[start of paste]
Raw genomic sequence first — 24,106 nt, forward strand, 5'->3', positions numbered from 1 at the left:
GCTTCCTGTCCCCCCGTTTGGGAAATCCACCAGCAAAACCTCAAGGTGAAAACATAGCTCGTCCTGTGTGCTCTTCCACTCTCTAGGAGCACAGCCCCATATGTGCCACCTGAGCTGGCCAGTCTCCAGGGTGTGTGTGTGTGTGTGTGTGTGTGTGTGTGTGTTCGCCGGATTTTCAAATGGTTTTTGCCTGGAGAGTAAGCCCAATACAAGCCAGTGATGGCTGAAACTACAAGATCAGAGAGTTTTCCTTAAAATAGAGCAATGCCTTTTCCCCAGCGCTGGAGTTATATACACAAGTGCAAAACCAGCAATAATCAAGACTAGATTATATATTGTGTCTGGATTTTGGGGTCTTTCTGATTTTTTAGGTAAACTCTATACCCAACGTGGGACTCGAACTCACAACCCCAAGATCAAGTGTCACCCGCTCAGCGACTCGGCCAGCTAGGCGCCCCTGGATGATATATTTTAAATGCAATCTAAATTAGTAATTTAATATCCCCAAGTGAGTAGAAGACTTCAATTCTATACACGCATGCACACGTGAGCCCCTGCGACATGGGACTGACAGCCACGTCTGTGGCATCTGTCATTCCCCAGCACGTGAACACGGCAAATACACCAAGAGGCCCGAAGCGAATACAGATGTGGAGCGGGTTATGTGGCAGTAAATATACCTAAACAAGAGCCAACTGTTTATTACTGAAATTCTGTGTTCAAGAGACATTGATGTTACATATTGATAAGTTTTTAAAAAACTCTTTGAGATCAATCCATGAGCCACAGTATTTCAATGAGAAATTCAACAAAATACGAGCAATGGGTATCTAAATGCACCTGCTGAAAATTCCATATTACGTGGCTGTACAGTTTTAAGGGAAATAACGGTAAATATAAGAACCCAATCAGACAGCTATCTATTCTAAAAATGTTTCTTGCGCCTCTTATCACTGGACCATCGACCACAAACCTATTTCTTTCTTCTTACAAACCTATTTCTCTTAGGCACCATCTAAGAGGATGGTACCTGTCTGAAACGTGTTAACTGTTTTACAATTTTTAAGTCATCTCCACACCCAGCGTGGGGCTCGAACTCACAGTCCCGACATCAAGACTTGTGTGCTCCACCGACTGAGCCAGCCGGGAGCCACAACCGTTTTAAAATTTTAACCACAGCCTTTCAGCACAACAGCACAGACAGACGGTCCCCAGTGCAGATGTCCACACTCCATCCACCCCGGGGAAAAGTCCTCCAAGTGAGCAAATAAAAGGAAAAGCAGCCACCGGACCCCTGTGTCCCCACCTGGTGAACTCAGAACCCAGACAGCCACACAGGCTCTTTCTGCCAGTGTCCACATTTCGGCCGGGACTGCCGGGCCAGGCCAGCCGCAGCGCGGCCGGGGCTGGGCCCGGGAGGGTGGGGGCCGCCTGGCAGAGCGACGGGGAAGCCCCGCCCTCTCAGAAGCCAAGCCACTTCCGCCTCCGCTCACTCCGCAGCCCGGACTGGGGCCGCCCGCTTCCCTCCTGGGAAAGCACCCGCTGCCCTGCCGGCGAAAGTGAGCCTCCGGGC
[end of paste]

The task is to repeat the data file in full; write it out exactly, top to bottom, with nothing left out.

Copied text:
Raw genomic sequence first — 24,106 nt, forward strand, 5'->3', positions numbered from 1 at the left:
GCTTCCTGTCCCCCCGTTTGGGAAATCCACCAGCAAAACCTCAAGGTGAAAACATAGCTCGTCCTGTGTGCTCTTCCACTCTCTAGGAGCACAGCCCCATATGTGCCACCTGAGCTGGCCAGTCTCCAGGGTGTGTGTGTGTGTGTGTGTGTGTGTGTGTGTGTTCGCCGGATTTTCAAATGGTTTTTGCCTGGAGAGTAAGCCCAATACAAGCCAGTGATGGCTGAAACTACAAGATCAGAGAGTTTTCCTTAAAATAGAGCAATGCCTTTTCCCCAGCGCTGGAGTTATATACACAAGTGCAAAACCAGCAATAATCAAGACTAGATTATATATTGTGTCTGGATTTTGGGGTCTTTCTGATTTTTTAGGTAAACTCTATACCCAACGTGGGACTCGAACTCACAACCCCAAGATCAAGTGTCACCCGCTCAGCGACTCGGCCAGCTAGGCGCCCCTGGATGATATATTTTAAATGCAATCTAAATTAGTAATTTAATATCCCCAAGTGAGTAGAAGACTTCAATTCTATACACGCATGCACACGTGAGCCCCTGCGACATGGGACTGACAGCCACGTCTGTGGCATCTGTCATTCCCCAGCACGTGAACACGGCAAATACACCAAGAGGCCCGAAGCGAATACAGATGTGGAGCGGGTTATGTGGCAGTAAATATACCTAAACAAGAGCCAACTGTTTATTACTGAAATTCTGTGTTCAAGAGACATTGATGTTACATATTGATAAGTTTTTAAAAAACTCTTTGAGATCAATCCATGAGCCACAGTATTTCAATGAGAAATTCAACAAAATACGAGCAATGGGTATCTAAATGCACCTGCTGAAAATTCCATATTACGTGGCTGTACAGTTTTAAGGGAAATAACGGTAAATATAAGAACCCAATCAGACAGCTATCTATTCTAAAAATGTTTCTTGCGCCTCTTATCACTGGACCATCGACCACAAACCTATTTCTTTCTTCTTACAAACCTATTTCTCTTAGGCACCATCTAAGAGGATGGTACCTGTCTGAAACGTGTTAACTGTTTTACAATTTTTAAGTCATCTCCACACCCAGCGTGGGGCTCGAACTCACAGTCCCGACATCAAGACTTGTGTGCTCCACCGACTGAGCCAGCCGGGAGCCACAACCGTTTTAAAATTTTAACCACAGCCTTTCAGCACAACAGCACAGACAGACGGTCCCCAGTGCAGATGTCCACACTCCATCCACCCCGGGGAAAAGTCCTCCAAGTGAGCAAATAAAAGGAAAAGCAGCCACCGGACCCCTGTGTCCCCACCTGGTGAACTCAGAACCCAGACAGCCACACAGGCTCTTTCTGCCAGTGTCCACATTTCGGCCGGGACTGCCGGGCCAGGCCAGCCGCAGCGCGGCCGGGGCTGGGCCCGGGAGGGTGGGGGCCGCCTGGCAGAGCGACGGGGAAGCCCCGCCCTCTCAGAAGCCAAGCCACTTCCGCCTCCGCTCACTCCGCAGCCCGGACTGGGGCCGCCCGCTTCCCTCCTGGGAAAGCACCCGCTGCCCTGCCGGCGAAAGTGAGCCTCCGGGC